“Oh, yah, totally!” He banged them in repetitions of three. “Righteous.” The entire structure vibrated.
“Excellent work, human — very promising.”
The eyelids pried open, wider still. Seth climbed towards the big orange globe, thought “when in Rome” to himself, and spit directly onto its lens. He dismounted the behemoth, and shivered through imaginary snow angels on the cold, sterile spacecraft floor.
Both its woody limbs and root structures oozed gobs of clear slime that encased gold-foil petals. Dozens of Alnoses slithered into the building and played tiny trumpets while whipping colorful ribbons decorated with alien scripts tied to their tail ends.
“Good show, human! Good show! I am pleased. Return to your home world with pride, knowing that your performance here has dissuaded me from destroying your planet. You are my, err… a hero. However, if you tell anyone about our meeting, I shall change my mind at a swift pace and use my power to erase humanity from the Cosmos.”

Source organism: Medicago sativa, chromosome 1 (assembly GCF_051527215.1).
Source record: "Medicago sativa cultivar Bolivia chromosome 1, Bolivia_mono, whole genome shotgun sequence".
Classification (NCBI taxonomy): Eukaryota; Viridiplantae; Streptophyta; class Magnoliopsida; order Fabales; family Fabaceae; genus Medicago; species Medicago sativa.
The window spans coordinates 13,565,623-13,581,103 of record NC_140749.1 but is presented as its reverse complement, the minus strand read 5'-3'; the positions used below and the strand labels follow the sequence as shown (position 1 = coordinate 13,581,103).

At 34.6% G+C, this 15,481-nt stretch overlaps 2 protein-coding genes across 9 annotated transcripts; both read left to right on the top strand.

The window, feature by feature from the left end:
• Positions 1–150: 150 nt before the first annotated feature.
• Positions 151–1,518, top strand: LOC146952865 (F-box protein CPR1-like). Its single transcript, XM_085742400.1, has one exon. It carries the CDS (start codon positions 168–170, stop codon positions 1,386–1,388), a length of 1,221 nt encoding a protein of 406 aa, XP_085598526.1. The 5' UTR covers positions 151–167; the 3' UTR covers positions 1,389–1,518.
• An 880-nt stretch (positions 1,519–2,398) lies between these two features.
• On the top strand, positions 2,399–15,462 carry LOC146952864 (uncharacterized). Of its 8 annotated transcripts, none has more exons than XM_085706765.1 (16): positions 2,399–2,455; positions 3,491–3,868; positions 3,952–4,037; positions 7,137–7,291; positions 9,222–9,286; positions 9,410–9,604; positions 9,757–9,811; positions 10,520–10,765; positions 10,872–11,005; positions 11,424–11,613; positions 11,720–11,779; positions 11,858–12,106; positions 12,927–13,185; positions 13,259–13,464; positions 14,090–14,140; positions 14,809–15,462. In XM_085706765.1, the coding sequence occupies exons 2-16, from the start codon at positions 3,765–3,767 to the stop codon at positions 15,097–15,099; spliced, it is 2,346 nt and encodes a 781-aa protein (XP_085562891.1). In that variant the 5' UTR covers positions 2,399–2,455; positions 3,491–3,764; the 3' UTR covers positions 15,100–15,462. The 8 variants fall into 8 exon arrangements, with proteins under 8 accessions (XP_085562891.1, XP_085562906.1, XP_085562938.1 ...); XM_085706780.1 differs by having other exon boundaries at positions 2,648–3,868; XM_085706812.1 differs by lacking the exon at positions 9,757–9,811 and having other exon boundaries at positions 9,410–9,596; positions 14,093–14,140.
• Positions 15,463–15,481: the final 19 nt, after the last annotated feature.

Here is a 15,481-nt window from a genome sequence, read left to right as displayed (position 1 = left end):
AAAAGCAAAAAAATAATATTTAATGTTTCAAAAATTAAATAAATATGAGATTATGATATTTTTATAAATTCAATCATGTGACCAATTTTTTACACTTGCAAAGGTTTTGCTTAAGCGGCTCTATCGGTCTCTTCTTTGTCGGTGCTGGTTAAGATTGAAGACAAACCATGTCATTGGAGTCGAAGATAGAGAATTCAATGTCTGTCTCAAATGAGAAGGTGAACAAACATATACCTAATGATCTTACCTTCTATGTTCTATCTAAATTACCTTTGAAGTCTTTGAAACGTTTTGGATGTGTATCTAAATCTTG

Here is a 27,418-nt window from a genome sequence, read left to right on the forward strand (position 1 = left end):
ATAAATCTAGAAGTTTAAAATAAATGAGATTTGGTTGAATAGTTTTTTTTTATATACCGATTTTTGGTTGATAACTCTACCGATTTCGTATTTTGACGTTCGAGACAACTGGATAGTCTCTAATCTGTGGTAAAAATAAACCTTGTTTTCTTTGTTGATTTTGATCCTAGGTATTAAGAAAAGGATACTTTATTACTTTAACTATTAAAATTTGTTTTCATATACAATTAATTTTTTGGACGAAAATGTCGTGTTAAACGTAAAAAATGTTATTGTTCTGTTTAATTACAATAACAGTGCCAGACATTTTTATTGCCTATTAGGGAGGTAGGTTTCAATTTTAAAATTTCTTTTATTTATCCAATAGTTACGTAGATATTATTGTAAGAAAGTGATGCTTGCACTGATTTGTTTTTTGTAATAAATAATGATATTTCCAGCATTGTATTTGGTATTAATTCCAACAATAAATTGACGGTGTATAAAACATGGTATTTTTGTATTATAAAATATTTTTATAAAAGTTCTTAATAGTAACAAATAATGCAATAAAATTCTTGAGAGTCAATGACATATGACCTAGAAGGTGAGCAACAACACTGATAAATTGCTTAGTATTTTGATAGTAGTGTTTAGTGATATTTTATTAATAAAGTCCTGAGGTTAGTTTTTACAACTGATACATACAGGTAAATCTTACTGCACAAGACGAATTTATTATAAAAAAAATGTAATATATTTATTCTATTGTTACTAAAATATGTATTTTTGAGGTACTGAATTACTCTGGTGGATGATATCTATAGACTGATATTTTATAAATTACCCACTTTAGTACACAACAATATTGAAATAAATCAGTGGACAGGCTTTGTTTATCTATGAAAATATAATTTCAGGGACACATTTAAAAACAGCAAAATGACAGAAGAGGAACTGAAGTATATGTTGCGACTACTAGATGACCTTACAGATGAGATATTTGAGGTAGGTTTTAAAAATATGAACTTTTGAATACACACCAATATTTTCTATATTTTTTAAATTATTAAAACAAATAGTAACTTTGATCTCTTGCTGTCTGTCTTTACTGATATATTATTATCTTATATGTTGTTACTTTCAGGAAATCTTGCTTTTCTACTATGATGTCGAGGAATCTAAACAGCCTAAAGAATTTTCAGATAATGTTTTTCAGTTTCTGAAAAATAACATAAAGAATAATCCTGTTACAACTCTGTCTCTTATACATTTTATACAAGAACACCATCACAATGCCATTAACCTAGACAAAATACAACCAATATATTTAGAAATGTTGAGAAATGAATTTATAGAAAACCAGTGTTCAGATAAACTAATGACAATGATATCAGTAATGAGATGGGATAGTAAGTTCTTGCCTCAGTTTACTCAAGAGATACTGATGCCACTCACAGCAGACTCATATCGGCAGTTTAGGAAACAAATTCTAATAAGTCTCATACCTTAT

Seth awoke to Carl’s voice struggling to stay above the static of the answering machine.
“Late again, Seth? I’m not going to yell. I’m not going to lecture. I’m just going to say that you can pick up your last paycheck anytime after next Tuesday. Me and your mom go a long way back but I’ve had it. You’re fired, kid.”
He lifted his head off of the armrest on the couch to silence the message and immediately slipped — the cushions were doused in transparent goop and four thousand crisp single dollar bills. Underneath the sofa lay several bags of Doritos.
Back on the illegal planet-sized asteroid-ship, the alien addressed its Alnos slaves. “Let’s get that yellow-haired one again. That was the best sex I’ve ever had.”